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Tuesday, September 14

Baking 101 - Temperature

I've been asked by a very good friend to explore the world of baking (thanks Lowki!!).  But, an article that really, truly explored baking techniques would probably land in at about 300,000 words. The realm of baking encompasses everything from the everyday biscuit to the most airy sponges, French breads to pizza crusts. The variety of stuff that can be produced with some type of flour, a little moisture and heat is nearly endless, and each particular type of baked good has its own little tips and tricks. 

So, how do I cover all that in one post?  The answer?  I can't.  Therefore, today I'll begin a series of posts about baking.  I'll try to add at least one post per day until I've covered the gamut of information available out there...and trust me...that's ALOT!!  When I first started poking around for information to post, I came across hundreds of websites that explain creaming, leaveners at work, baking sheets and bread pans, cute kids icing cookies, and gorgeous cakes in every variety. What I ended up NOT finding was very much information on two of the most basic techniques required for success - no matter what you're making.  Really? REALLY? 

For the most part, many of the successes and failures encountered come down to two things: temperature and moisture. Yes, you do need the correct fomula for your ingredients - the chemistry is critical. But recipes (formulas) are available all over - thousands of cookbooks contain millions of great recipes for anything you might want to make. But...where's the discussion of heat and water?  Cakes rise and fall in response to them, doughs remain soft and pliable or crispy and golden because of them, cheesecakes crack or remain whole, and cookies become chewy and luscious, crispy and airy - or hockey pucks, all because of either heat, moisture or both.

For millenia people were perfectly all right with whatever they could bake at their own open hearths - which is a surprisingly diverse number of breads and sweets.  That is, until 1490, when an enclosed oven was developed in Alsace, France - and what we think of as baking was begun.  Separating the food from the fire, venting the smoke, and attempting to control the temperature were the first steps toward producing a perfect Angel food cake, Toll House cookies, or a great New York style cheesecake - none of which could have happened without the modern oven.  At the same time first came the problems that plague modern bakers - issues with temperature and problems with maintaining the right amount of water inside the oven.  We can work with those - while a nice large commercial bakery and all the fancy equipment would be fun to play with, we don't have those.  At least not in most kitchens (and certainly not in mine).  It's all right. We can work around it.  We're going to play part Macgyver, part Mr. Wizard and part Dr. Phil...and as a result, everything is going to just taste better.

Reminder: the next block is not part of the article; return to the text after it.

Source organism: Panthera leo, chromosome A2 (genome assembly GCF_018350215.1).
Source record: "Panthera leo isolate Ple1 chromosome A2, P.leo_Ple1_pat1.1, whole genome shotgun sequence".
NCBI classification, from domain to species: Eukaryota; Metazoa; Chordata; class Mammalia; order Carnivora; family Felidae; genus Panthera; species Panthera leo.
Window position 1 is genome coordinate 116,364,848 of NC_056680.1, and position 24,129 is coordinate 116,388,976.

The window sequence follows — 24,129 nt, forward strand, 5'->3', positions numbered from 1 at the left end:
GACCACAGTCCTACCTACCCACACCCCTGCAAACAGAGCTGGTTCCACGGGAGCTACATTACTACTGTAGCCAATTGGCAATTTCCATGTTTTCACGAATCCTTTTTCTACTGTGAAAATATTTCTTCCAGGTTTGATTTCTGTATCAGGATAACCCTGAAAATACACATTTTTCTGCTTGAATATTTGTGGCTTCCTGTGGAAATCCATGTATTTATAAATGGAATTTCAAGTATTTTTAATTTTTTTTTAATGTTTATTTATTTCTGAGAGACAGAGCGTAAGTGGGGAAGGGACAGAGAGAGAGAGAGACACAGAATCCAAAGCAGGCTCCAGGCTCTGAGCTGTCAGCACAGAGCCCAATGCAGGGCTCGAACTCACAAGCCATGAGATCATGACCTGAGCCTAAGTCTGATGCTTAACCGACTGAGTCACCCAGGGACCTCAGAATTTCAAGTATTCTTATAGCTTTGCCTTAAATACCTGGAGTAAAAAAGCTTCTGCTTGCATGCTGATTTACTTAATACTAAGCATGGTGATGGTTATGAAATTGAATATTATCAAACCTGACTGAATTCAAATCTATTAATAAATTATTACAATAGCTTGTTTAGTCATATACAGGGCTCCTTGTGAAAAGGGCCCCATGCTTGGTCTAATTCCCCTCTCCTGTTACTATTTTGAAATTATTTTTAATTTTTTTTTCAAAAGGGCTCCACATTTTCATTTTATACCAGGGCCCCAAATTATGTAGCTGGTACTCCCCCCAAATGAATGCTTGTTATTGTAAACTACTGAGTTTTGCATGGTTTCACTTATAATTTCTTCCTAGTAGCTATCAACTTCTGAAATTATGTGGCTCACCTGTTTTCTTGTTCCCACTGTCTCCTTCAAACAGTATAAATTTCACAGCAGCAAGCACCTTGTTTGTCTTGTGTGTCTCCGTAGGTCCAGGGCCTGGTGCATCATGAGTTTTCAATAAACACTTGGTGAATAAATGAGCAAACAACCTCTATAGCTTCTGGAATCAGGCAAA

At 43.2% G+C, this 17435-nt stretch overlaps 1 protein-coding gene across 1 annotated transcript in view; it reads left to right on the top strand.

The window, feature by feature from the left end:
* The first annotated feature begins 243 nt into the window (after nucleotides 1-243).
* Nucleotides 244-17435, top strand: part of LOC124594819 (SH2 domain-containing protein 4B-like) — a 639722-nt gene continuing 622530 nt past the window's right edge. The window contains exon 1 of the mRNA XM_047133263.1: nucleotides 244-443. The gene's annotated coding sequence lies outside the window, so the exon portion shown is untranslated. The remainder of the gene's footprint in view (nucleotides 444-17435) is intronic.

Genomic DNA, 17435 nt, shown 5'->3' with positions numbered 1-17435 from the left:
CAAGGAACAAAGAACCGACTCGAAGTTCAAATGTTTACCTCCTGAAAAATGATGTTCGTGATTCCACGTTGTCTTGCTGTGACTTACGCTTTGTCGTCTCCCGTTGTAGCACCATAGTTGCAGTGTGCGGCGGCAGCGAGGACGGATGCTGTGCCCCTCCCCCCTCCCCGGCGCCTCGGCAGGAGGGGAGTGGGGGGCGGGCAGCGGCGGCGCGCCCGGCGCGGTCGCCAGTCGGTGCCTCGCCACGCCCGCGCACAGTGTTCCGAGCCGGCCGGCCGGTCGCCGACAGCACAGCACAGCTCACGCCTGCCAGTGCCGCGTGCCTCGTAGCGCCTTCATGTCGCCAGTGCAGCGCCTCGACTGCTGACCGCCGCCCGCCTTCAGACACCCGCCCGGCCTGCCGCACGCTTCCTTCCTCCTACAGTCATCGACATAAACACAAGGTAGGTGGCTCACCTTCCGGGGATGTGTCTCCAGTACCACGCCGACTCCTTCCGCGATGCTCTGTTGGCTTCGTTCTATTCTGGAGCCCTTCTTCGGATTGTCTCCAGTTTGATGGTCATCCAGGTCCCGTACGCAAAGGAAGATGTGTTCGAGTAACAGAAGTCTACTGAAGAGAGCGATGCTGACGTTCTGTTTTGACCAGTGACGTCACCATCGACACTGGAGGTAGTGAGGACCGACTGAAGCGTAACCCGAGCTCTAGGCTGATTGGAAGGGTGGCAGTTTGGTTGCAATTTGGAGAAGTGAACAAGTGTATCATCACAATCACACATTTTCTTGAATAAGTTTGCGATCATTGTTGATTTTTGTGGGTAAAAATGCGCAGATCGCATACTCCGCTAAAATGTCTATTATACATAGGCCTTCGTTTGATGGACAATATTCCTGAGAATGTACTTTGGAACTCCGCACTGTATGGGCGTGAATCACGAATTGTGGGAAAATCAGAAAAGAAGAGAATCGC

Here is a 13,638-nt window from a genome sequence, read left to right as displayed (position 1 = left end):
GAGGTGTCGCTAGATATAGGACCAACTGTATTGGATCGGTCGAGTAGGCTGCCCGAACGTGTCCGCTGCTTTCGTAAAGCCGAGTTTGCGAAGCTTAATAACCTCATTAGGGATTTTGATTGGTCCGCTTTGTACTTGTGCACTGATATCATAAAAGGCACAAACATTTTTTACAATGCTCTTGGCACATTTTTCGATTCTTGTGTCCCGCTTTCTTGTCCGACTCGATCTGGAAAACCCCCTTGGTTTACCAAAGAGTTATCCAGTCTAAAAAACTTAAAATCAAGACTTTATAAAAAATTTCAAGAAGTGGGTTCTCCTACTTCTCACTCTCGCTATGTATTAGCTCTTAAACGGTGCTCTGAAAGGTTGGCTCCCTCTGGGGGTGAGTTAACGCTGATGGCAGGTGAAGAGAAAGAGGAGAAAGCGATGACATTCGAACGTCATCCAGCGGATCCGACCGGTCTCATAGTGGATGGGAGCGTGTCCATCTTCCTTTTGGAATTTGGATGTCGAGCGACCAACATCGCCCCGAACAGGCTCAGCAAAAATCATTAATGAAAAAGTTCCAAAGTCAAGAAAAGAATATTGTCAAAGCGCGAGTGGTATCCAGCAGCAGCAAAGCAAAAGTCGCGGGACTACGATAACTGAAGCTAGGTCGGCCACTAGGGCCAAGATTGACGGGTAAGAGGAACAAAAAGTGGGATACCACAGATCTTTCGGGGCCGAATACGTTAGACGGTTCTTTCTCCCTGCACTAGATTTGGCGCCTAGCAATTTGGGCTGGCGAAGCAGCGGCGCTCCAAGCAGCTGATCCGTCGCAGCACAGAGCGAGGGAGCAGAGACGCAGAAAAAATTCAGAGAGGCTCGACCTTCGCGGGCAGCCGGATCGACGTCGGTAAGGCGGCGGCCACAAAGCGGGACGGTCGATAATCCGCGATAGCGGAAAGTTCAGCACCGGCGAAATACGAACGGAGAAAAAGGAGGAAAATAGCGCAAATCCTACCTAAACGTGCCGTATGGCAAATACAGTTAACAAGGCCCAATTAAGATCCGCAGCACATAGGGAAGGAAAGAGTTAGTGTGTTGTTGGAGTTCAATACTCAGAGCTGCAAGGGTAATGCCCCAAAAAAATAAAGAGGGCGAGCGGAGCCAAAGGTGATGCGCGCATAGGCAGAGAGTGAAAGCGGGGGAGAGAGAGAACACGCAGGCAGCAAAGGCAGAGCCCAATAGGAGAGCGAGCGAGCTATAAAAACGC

Let's start with Temperature

This one seems like a given - almost every baked goods recipe starts with "preheat your oven to ..." whatever temperature. Usually 350F for most things, but not always.  Breads can go much higher - more delicate cakes and custards lower.  Each type of product has its own ideal baking temperature - and some require two different ones.  No big deal - that's what the dials on a modern oven are for - right?

You'd think so - but NO!  Oh sure - they'll make you think they're going to come through for you, then turn around and quietly undermine you behind your back, and you'll never even realize exactly why you're heartbroken over a ruined Devil's food cake.  Think of your oven as as trying to drag you into the ulimate self destructive co-dependant passive-aggressive relationship on the planet. Your oven is going to make you think it's going to come through for you by appearing to be doing everything correctly, while in reality it's not even close.  Time for a relationship check.

Counseling for your oven comes in the form of calibration.  Calibration simply means you are double checking to make sure the temperature your asking for is the one you actually get.  Ovens lose accuacy over time - so while you think you may have one temperature, you actually have something that differs by as much as 50-100F hotter or cooler.  My own oven is a few years old, and it runs 30F too cool, which meant I was underbaking everything.